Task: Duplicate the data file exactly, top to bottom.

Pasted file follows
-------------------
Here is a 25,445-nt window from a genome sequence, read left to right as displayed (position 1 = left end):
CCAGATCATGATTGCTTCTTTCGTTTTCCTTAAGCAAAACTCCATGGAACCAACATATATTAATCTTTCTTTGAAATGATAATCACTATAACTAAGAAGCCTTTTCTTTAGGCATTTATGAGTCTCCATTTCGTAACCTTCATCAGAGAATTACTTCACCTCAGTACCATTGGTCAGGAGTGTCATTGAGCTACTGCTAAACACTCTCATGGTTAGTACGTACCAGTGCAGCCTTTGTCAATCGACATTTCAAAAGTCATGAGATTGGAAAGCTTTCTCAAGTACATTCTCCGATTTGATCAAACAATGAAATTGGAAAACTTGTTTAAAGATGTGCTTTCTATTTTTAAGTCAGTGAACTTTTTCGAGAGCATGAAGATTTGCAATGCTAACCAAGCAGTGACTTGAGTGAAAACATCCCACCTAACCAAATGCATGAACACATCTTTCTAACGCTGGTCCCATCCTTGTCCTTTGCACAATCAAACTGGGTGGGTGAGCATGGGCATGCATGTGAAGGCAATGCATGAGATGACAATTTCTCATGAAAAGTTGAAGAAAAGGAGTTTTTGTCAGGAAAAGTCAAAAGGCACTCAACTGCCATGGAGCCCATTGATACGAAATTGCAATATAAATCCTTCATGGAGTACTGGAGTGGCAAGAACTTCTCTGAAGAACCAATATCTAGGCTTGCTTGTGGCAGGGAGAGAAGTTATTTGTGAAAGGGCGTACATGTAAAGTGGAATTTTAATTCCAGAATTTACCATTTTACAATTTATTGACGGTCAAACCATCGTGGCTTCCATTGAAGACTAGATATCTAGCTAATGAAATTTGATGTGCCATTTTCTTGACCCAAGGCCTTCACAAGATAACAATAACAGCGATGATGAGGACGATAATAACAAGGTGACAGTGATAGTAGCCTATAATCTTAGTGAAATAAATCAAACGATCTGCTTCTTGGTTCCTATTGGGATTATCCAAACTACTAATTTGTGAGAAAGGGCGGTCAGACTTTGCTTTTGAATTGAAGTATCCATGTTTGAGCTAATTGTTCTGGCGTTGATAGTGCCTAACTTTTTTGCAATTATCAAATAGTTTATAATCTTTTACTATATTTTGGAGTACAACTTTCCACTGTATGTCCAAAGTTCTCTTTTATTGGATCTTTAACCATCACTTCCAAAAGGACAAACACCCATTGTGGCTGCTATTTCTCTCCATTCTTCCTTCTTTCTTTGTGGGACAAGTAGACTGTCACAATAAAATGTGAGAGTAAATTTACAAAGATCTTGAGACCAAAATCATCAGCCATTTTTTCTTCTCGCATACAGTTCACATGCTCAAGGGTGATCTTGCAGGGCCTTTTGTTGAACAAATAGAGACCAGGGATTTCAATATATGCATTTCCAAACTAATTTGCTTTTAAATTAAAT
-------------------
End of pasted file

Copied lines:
Here is a 25,445-nt window from a genome sequence, read left to right as displayed (position 1 = left end):
CCAGATCATGATTGCTTCTTTCGTTTTCCTTAAGCAAAACTCCATGGAACCAACATATATTAATCTTTCTTTGAAATGATAATCACTATAACTAAGAAGCCTTTTCTTTAGGCATTTATGAGTCTCCATTTCGTAACCTTCATCAGAGAATTACTTCACCTCAGTACCATTGGTCAGGAGTGTCATTGAGCTACTGCTAAACACTCTCATGGTTAGTACGTACCAGTGCAGCCTTTGTCAATCGACATTTCAAAAGTCATGAGATTGGAAAGCTTTCTCAAGTACATTCTCCGATTTGATCAAACAATGAAATTGGAAAACTTGTTTAAAGATGTGCTTTCTATTTTTAAGTCAGTGAACTTTTTCGAGAGCATGAAGATTTGCAATGCTAACCAAGCAGTGACTTGAGTGAAAACATCCCACCTAACCAAATGCATGAACACATCTTTCTAACGCTGGTCCCATCCTTGTCCTTTGCACAATCAAACTGGGTGGGTGAGCATGGGCATGCATGTGAAGGCAATGCATGAGATGACAATTTCTCATGAAAAGTTGAAGAAAAGGAGTTTTTGTCAGGAAAAGTCAAAAGGCACTCAACTGCCATGGAGCCCATTGATACGAAATTGCAATATAAATCCTTCATGGAGTACTGGAGTGGCAAGAACTTCTCTGAAGAACCAATATCTAGGCTTGCTTGTGGCAGGGAGAGAAGTTATTTGTGAAAGGGCGTACATGTAAAGTGGAATTTTAATTCCAGAATTTACCATTTTACAATTTATTGACGGTCAAACCATCGTGGCTTCCATTGAAGACTAGATATCTAGCTAATGAAATTTGATGTGCCATTTTCTTGACCCAAGGCCTTCACAAGATAACAATAACAGCGATGATGAGGACGATAATAACAAGGTGACAGTGATAGTAGCCTATAATCTTAGTGAAATAAATCAAACGATCTGCTTCTTGGTTCCTATTGGGATTATCCAAACTACTAATTTGTGAGAAAGGGCGGTCAGACTTTGCTTTTGAATTGAAGTATCCATGTTTGAGCTAATTGTTCTGGCGTTGATAGTGCCTAACTTTTTTGCAATTATCAAATAGTTTATAATCTTTTACTATATTTTGGAGTACAACTTTCCACTGTATGTCCAAAGTTCTCTTTTATTGGATCTTTAACCATCACTTCCAAAAGGACAAACACCCATTGTGGCTGCTATTTCTCTCCATTCTTCCTTCTTTCTTTGTGGGACAAGTAGACTGTCACAATAAAATGTGAGAGTAAATTTACAAAGATCTTGAGACCAAAATCATCAGCCATTTTTTCTTCTCGCATACAGTTCACATGCTCAAGGGTGATCTTGCAGGGCCTTTTGTTGAACAAATAGAGACCAGGGATTTCAATATATGCATTTCCAAACTAATTTGCTTTTAAATTAAAT